Will Start Of Q2 Earnings Take Us To S&P 2000?

Market focus soon turns to earnings after two days of better-than- expected U.S. jobs numbers emboldened investors to propel the S&P 500 to record levels and the Dow Jones Industrial Average clear of 17,000 for the first time in its history. We know this latter milestone drives media interest more than professional investing interest, but it is noteworthy nonetheless.

In the process, the CBOE Volatility Index (VIX) set fresh seven-year lows of 10.28 ahead of the July 4 holiday weekend. Could we soon see a single-digit VIX? Because the index is sometimes viewed as a gauge of sentiment, contrary-minded investors may worry that the index has fallen too low, and a single-digit reading may just be the wake-up call some investors are hungry for. But even they may want to see how earnings season shakes out.

Earnings Kickoff
With little this week in the way of major economic reports (see the calendar below), earnings are the headliners. S&P 500 component Alcoa AA -1.54% (AA), a telling indicator of industrial demand, kicks off the next quarterly reporting wave on Tuesday. Wells Fargo WFC -0.94% (WFC), reporting Friday morning, and Citigroup C -0.54% (C), reporting a week from today, will offer a glimpse at earnings from the big financials. These are teaser reports before the floodgates on Q2 earnings results swing wide beginning next Tuesday.

Analysts seem relatively upbeat about the upcoming reporting season. According to Zacks, S&P 500 companies are expected to post 2.9% total earnings growth for Q2 over the same period a year ago. Although that is down from estimates of 5.5% a few months ago, 2.9% is more than double the pace of Q1’s performance.
New Math?

Optimism about an earnings rebound is one reason VIX is at seven-year lows to start Q3, but a sizable drop in actual volatility seems to be an important factor as well. VIX is unique in that it captures volatility perceptions; it is computed based on the implied volatility embedded into short-term S&P 500 Index options. But there are other ways to attempt to measure volatility, including Average True Range (ATR), which reflects changes in prices of a particular stock or index.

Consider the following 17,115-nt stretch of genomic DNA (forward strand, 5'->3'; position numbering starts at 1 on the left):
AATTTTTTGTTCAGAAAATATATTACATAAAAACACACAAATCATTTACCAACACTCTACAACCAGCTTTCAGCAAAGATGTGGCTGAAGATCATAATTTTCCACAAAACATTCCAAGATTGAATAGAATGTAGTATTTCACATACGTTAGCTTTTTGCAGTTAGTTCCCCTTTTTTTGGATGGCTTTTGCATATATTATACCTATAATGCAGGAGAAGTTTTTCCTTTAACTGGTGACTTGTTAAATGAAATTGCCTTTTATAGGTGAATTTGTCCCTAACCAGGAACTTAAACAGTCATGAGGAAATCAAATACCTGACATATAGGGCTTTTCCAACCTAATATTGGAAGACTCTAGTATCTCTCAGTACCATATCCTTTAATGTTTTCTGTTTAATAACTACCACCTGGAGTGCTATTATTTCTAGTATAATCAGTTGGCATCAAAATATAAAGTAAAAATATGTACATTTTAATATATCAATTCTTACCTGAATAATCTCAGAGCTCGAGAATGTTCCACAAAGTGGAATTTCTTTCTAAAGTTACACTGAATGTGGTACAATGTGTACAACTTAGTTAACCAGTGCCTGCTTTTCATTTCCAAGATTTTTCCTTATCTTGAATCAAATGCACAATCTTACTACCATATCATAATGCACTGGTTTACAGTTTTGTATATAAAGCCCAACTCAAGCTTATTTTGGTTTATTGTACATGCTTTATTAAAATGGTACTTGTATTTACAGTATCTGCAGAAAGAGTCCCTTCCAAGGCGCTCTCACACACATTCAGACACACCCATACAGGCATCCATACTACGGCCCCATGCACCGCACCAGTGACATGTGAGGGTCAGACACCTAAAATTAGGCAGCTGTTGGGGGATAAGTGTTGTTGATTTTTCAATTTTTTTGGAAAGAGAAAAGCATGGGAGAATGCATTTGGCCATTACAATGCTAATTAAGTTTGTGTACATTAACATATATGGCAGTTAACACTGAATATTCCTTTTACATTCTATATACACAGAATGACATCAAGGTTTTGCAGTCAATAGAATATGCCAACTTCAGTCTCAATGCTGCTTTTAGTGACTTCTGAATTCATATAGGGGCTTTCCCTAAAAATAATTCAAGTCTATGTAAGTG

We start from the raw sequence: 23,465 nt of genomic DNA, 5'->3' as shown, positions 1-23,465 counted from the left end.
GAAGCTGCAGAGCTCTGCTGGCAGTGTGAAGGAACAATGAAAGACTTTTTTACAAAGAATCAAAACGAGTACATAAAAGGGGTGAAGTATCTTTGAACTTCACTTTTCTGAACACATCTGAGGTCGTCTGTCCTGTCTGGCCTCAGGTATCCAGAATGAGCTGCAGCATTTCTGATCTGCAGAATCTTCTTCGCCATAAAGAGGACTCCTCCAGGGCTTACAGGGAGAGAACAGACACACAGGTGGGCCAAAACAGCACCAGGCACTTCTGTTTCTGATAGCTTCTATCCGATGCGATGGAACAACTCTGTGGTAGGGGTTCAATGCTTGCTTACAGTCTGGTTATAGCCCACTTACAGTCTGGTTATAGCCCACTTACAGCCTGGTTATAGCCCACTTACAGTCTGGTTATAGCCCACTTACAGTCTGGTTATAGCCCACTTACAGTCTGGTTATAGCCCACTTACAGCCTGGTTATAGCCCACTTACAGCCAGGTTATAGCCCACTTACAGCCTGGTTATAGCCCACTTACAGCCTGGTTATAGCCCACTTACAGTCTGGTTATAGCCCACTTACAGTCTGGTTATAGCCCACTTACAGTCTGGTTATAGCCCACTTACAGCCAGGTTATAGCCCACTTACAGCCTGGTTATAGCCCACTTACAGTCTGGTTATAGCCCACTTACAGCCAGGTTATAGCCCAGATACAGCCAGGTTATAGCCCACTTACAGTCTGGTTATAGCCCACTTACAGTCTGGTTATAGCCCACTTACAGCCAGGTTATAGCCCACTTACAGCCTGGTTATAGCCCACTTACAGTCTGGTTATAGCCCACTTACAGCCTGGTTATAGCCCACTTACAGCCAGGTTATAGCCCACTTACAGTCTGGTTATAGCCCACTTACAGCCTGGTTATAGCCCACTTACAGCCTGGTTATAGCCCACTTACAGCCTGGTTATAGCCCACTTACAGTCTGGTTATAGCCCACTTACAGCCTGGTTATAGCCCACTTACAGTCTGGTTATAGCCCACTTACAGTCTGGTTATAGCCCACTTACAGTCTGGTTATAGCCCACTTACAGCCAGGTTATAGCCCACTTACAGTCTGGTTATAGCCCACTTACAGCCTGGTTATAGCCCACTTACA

ATR considers closing prices plus the highs and lows of the day. The math is straightforward. The first step is to compute the true range for a trading day, which is the greatest of:

• The difference between the high and low
• The difference from the high to the previous day’s close
• The difference from the low to the previous day’s close

As the indicator name suggests, ATR is merely the average of the true ranges over a period of days. Figure 1 shows the 30-day ATR on the S&P 500. Although it’s climbing to new records, the S&P 500 is seeing relatively small swings and range-bound action. The true ranges are small, and ATR has plummeted to 52-week lows of 10.56%.

JJ 1 Kinahan-Weekly-Blog-7.7.14-Fig-1

Simply put, VIX in the single digits certainly seems plausible if actual volatility continues falling and the earnings reporting season unfolds quietly.

On Your Toes
In that respect, however, there are two wild cards to watch for in the week ahead: (1) Action in the energy markets amid ongoing conflict in Iraq and for Russia/Ukraine, and (2) the recent uptick in bond yields on strong jobs data last week and ahead of the release of Fed June meeting minutes due out Wednesday afternoon.

In other words, the prospect for higher energy prices and/or interest rates could certainly pose a risk to the falling volatility scenario into Q3.
Good trading, JJ @TDAJJKinahan

Figure 2: Weekly U.S. economic report calendar. Source: Briefing.com.

  • Love this market. Stocks are overly priced. Got to be realistic. Nice correction. Heaven for traders. Enjoy…!